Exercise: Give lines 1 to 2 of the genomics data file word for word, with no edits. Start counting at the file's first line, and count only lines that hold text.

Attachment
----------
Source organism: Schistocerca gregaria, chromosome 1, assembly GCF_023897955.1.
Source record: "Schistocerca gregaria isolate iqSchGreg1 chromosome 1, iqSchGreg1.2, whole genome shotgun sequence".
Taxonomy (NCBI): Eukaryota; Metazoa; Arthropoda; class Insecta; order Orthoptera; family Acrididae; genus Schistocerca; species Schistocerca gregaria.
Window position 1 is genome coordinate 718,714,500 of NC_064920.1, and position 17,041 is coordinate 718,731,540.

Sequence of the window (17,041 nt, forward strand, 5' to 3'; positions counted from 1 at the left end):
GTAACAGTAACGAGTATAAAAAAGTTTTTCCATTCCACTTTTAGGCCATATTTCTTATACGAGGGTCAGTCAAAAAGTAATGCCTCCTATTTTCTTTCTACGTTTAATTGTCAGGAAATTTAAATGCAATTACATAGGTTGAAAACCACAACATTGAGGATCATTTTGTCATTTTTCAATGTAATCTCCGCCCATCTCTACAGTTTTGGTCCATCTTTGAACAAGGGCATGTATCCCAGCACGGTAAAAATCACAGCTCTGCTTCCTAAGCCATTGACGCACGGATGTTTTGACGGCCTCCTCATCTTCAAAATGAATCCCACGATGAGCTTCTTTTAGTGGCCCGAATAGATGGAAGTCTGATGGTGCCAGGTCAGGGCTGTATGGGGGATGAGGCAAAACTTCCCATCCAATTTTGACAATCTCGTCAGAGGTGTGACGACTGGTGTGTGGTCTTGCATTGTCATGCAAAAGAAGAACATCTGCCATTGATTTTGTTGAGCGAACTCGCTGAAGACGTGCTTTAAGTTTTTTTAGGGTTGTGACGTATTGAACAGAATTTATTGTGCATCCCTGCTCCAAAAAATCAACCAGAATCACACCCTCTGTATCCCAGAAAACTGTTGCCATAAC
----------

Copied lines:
Source organism: Schistocerca gregaria, chromosome 1, assembly GCF_023897955.1.
Source record: "Schistocerca gregaria isolate iqSchGreg1 chromosome 1, iqSchGreg1.2, whole genome shotgun sequence".